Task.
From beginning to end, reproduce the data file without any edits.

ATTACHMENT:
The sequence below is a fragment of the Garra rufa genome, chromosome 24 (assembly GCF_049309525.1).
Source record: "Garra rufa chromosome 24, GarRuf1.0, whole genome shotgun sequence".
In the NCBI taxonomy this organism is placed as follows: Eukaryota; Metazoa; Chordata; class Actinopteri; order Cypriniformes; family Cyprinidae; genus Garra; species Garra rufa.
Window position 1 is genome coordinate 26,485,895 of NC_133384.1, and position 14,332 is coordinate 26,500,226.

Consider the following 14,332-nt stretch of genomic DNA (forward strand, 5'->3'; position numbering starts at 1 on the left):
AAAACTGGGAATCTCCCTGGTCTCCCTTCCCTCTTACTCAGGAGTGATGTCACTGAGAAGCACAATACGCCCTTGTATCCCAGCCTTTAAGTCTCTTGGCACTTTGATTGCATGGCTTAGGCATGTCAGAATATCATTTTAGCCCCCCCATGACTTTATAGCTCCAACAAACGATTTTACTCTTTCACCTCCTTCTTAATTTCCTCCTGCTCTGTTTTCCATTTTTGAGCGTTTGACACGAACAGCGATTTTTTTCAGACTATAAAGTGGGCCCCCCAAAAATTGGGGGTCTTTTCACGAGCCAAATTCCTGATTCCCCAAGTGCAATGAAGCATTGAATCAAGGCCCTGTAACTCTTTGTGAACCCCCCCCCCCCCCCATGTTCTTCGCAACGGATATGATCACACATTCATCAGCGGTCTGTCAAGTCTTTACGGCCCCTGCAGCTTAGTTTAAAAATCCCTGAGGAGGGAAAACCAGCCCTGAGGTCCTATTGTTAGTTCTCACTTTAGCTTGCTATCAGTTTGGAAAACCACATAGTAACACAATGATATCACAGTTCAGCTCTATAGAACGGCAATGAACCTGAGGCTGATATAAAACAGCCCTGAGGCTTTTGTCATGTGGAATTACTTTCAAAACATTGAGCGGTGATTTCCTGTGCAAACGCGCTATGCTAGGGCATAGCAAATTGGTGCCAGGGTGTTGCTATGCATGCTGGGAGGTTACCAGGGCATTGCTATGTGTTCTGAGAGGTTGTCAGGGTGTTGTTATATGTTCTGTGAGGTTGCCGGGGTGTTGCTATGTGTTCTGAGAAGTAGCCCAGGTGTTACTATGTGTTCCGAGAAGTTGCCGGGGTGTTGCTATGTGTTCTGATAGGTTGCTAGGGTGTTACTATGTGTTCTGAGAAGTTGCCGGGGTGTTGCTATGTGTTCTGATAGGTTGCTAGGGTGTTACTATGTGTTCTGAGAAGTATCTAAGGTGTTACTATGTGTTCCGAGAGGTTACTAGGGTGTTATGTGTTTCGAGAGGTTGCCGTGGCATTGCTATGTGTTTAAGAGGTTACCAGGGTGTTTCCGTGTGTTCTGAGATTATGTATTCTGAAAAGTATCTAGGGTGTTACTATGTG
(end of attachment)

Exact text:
The sequence below is a fragment of the Garra rufa genome, chromosome 24 (assembly GCF_049309525.1).
Source record: "Garra rufa chromosome 24, GarRuf1.0, whole genome shotgun sequence".
In the NCBI taxonomy this organism is placed as follows: Eukaryota; Metazoa; Chordata; class Actinopteri; order Cypriniformes; family Cyprinidae; genus Garra; species Garra rufa.
Window position 1 is genome coordinate 26,485,895 of NC_133384.1, and position 14,332 is coordinate 26,500,226.

Consider the following 14,332-nt stretch of genomic DNA (forward strand, 5'->3'; position numbering starts at 1 on the left):
AAAACTGGGAATCTCCCTGGTCTCCCTTCCCTCTTACTCAGGAGTGATGTCACTGAGAAGCACAATACGCCCTTGTATCCCAGCCTTTAAGTCTCTTGGCACTTTGATTGCATGGCTTAGGCATGTCAGAATATCATTTTAGCCCCCCCATGACTTTATAGCTCCAACAAACGATTTTACTCTTTCACCTCCTTCTTAATTTCCTCCTGCTCTGTTTTCCATTTTTGAGCGTTTGACACGAACAGCGATTTTTTTCAGACTATAAAGTGGGCCCCCCAAAAATTGGGGGTCTTTTCACGAGCCAAATTCCTGATTCCCCAAGTGCAATGAAGCATTGAATCAAGGCCCTGTAACTCTTTGTGAACCCCCCCCCCCCCCCATGTTCTTCGCAACGGATATGATCACACATTCATCAGCGGTCTGTCAAGTCTTTACGGCCCCTGCAGCTTAGTTTAAAAATCCCTGAGGAGGGAAAACCAGCCCTGAGGTCCTATTGTTAGTTCTCACTTTAGCTTGCTATCAGTTTGGAAAACCACATAGTAACACAATGATATCACAGTTCAGCTCTATAGAACGGCAATGAACCTGAGGCTGATATAAAACAGCCCTGAGGCTTTTGTCATGTGGAATTACTTTCAAAACATTGAGCGGTGATTTCCTGTGCAAACGCGCTATGCTAGGGCATAGCAAATTGGTGCCAGGGTGTTGCTATGCATGCTGGGAGGTTACCAGGGCATTGCTATGTGTTCTGAGAGGTTGTCAGGGTGTTGTTATATGTTCTGTGAGGTTGCCGGGGTGTTGCTATGTGTTCTGAGAAGTAGCCCAGGTGTTACTATGTGTTCCGAGAAGTTGCCGGGGTGTTGCTATGTGTTCTGATAGGTTGCTAGGGTGTTACTATGTGTTCTGAGAAGTTGCCGGGGTGTTGCTATGTGTTCTGATAGGTTGCTAGGGTGTTACTATGTGTTCTGAGAAGTATCTAAGGTGTTACTATGTGTTCCGAGAGGTTACTAGGGTGTTATGTGTTTCGAGAGGTTGCCGTGGCATTGCTATGTGTTTAAGAGGTTACCAGGGTGTTTCCGTGTGTTCTGAGATTATGTATTCTGAAAAGTATCTAGGGTGTTACTATGTG